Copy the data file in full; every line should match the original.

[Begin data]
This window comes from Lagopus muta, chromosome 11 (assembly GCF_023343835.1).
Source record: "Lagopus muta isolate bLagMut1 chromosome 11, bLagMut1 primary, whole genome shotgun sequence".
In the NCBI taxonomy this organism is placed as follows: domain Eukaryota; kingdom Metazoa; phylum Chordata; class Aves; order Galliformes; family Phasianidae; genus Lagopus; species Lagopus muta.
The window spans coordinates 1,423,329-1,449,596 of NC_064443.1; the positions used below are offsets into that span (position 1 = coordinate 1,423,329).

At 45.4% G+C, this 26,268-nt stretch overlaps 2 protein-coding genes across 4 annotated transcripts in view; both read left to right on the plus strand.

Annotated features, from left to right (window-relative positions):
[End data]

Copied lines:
This window comes from Lagopus muta, chromosome 11 (assembly GCF_023343835.1).
Source record: "Lagopus muta isolate bLagMut1 chromosome 11, bLagMut1 primary, whole genome shotgun sequence".
In the NCBI taxonomy this organism is placed as follows: domain Eukaryota; kingdom Metazoa; phylum Chordata; class Aves; order Galliformes; family Phasianidae; genus Lagopus; species Lagopus muta.
The window spans coordinates 1,423,329-1,449,596 of NC_064443.1; the positions used below are offsets into that span (position 1 = coordinate 1,423,329).

At 45.4% G+C, this 26,268-nt stretch overlaps 2 protein-coding genes across 4 annotated transcripts in view; both read left to right on the plus strand.

Annotated features, from left to right (window-relative positions):